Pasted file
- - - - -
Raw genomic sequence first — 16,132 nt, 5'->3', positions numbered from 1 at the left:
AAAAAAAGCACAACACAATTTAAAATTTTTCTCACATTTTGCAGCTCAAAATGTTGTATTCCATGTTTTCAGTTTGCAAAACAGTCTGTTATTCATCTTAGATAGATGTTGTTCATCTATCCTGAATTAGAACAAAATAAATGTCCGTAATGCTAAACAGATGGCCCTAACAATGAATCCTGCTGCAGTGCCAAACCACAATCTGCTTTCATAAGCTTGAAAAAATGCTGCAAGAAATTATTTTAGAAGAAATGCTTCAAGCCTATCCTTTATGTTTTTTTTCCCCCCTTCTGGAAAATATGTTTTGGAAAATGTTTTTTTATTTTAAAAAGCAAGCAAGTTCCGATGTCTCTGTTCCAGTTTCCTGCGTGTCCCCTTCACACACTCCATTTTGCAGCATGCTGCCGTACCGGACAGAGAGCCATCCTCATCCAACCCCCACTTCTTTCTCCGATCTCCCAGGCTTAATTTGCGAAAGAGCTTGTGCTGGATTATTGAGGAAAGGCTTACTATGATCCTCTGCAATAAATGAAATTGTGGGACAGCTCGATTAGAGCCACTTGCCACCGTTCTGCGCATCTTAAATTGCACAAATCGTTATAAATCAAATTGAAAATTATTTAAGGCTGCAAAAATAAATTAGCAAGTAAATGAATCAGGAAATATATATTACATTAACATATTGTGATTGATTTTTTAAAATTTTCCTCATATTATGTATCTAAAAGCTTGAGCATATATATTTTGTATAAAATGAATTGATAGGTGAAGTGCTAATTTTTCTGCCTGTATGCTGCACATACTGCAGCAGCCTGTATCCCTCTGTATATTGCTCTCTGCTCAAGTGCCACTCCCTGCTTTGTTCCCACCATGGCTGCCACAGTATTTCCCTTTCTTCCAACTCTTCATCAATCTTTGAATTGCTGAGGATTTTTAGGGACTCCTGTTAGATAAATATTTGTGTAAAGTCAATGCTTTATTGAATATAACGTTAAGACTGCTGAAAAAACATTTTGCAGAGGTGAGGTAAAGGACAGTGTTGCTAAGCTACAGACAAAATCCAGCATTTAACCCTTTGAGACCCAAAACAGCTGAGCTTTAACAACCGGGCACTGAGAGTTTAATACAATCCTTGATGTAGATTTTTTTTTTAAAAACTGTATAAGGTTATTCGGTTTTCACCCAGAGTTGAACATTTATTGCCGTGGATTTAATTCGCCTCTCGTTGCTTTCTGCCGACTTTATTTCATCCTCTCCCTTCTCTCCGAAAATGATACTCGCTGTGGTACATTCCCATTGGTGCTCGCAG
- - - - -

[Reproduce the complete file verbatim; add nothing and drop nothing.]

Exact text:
Raw genomic sequence first — 16,132 nt, 5'->3', positions numbered from 1 at the left:
AAAAAAAGCACAACACAATTTAAAATTTTTCTCACATTTTGCAGCTCAAAATGTTGTATTCCATGTTTTCAGTTTGCAAAACAGTCTGTTATTCATCTTAGATAGATGTTGTTCATCTATCCTGAATTAGAACAAAATAAATGTCCGTAATGCTAAACAGATGGCCCTAACAATGAATCCTGCTGCAGTGCCAAACCACAATCTGCTTTCATAAGCTTGAAAAAATGCTGCAAGAAATTATTTTAGAAGAAATGCTTCAAGCCTATCCTTTATGTTTTTTTTCCCCCCTTCTGGAAAATATGTTTTGGAAAATGTTTTTTTATTTTAAAAAGCAAGCAAGTTCCGATGTCTCTGTTCCAGTTTCCTGCGTGTCCCCTTCACACACTCCATTTTGCAGCATGCTGCCGTACCGGACAGAGAGCCATCCTCATCCAACCCCCACTTCTTTCTCCGATCTCCCAGGCTTAATTTGCGAAAGAGCTTGTGCTGGATTATTGAGGAAAGGCTTACTATGATCCTCTGCAATAAATGAAATTGTGGGACAGCTCGATTAGAGCCACTTGCCACCGTTCTGCGCATCTTAAATTGCACAAATCGTTATAAATCAAATTGAAAATTATTTAAGGCTGCAAAAATAAATTAGCAAGTAAATGAATCAGGAAATATATATTACATTAACATATTGTGATTGATTTTTTAAAATTTTCCTCATATTATGTATCTAAAAGCTTGAGCATATATATTTTGTATAAAATGAATTGATAGGTGAAGTGCTAATTTTTCTGCCTGTATGCTGCACATACTGCAGCAGCCTGTATCCCTCTGTATATTGCTCTCTGCTCAAGTGCCACTCCCTGCTTTGTTCCCACCATGGCTGCCACAGTATTTCCCTTTCTTCCAACTCTTCATCAATCTTTGAATTGCTGAGGATTTTTAGGGACTCCTGTTAGATAAATATTTGTGTAAAGTCAATGCTTTATTGAATATAACGTTAAGACTGCTGAAAAAACATTTTGCAGAGGTGAGGTAAAGGACAGTGTTGCTAAGCTACAGACAAAATCCAGCATTTAACCCTTTGAGACCCAAAACAGCTGAGCTTTAACAACCGGGCACTGAGAGTTTAATACAATCCTTGATGTAGATTTTTTTTTTAAAAACTGTATAAGGTTATTCGGTTTTCACCCAGAGTTGAACATTTATTGCCGTGGATTTAATTCGCCTCTCGTTGCTTTCTGCCGACTTTATTTCATCCTCTCCCTTCTCTCCGAAAATGATACTCGCTGTGGTACATTCCCATTGGTGCTCGCAG